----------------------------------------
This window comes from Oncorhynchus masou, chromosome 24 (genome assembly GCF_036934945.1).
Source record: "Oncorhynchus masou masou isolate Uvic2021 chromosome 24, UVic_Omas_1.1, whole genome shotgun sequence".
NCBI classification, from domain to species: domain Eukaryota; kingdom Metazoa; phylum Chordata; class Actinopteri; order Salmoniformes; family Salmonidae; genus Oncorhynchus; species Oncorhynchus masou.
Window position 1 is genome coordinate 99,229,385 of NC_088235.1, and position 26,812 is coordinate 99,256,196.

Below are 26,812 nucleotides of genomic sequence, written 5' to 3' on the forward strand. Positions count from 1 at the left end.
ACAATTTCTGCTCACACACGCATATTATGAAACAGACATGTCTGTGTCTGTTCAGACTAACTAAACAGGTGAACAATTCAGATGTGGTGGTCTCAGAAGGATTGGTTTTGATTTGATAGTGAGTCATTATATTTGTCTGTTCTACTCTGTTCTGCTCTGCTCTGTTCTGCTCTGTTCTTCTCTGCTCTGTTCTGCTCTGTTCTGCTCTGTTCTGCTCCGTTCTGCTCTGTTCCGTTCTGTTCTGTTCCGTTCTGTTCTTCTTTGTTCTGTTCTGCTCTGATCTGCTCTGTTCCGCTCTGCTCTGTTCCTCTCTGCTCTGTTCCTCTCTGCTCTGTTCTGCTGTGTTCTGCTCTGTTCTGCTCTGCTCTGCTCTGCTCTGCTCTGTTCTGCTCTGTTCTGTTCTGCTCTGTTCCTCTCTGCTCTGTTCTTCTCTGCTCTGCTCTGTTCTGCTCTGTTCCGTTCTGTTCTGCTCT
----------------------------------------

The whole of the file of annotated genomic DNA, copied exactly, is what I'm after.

This window comes from Oncorhynchus masou, chromosome 24 (genome assembly GCF_036934945.1).
Source record: "Oncorhynchus masou masou isolate Uvic2021 chromosome 24, UVic_Omas_1.1, whole genome shotgun sequence".
NCBI classification, from domain to species: domain Eukaryota; kingdom Metazoa; phylum Chordata; class Actinopteri; order Salmoniformes; family Salmonidae; genus Oncorhynchus; species Oncorhynchus masou.
Window position 1 is genome coordinate 99,229,385 of NC_088235.1, and position 26,812 is coordinate 99,256,196.

Below are 26,812 nucleotides of genomic sequence, written 5' to 3' on the forward strand. Positions count from 1 at the left end.
ACAATTTCTGCTCACACACGCATATTATGAAACAGACATGTCTGTGTCTGTTCAGACTAACTAAACAGGTGAACAATTCAGATGTGGTGGTCTCAGAAGGATTGGTTTTGATTTGATAGTGAGTCATTATATTTGTCTGTTCTACTCTGTTCTGCTCTGCTCTGTTCTGCTCTGTTCTTCTCTGCTCTGTTCTGCTCTGTTCTGCTCTGTTCTGCTCCGTTCTGCTCTGTTCCGTTCTGTTCTGTTCCGTTCTGTTCTTCTTTGTTCTGTTCTGCTCTGATCTGCTCTGTTCCGCTCTGCTCTGTTCCTCTCTGCTCTGTTCCTCTCTGCTCTGTTCTGCTGTGTTCTGCTCTGTTCTGCTCTGCTCTGCTCTGCTCTGCTCTGTTCTGCTCTGTTCTGTTCTGCTCTGTTCCTCTCTGCTCTGTTCTTCTCTGCTCTGCTCTGTTCTGCTCTGTTCCGTTCTGTTCTGCTCT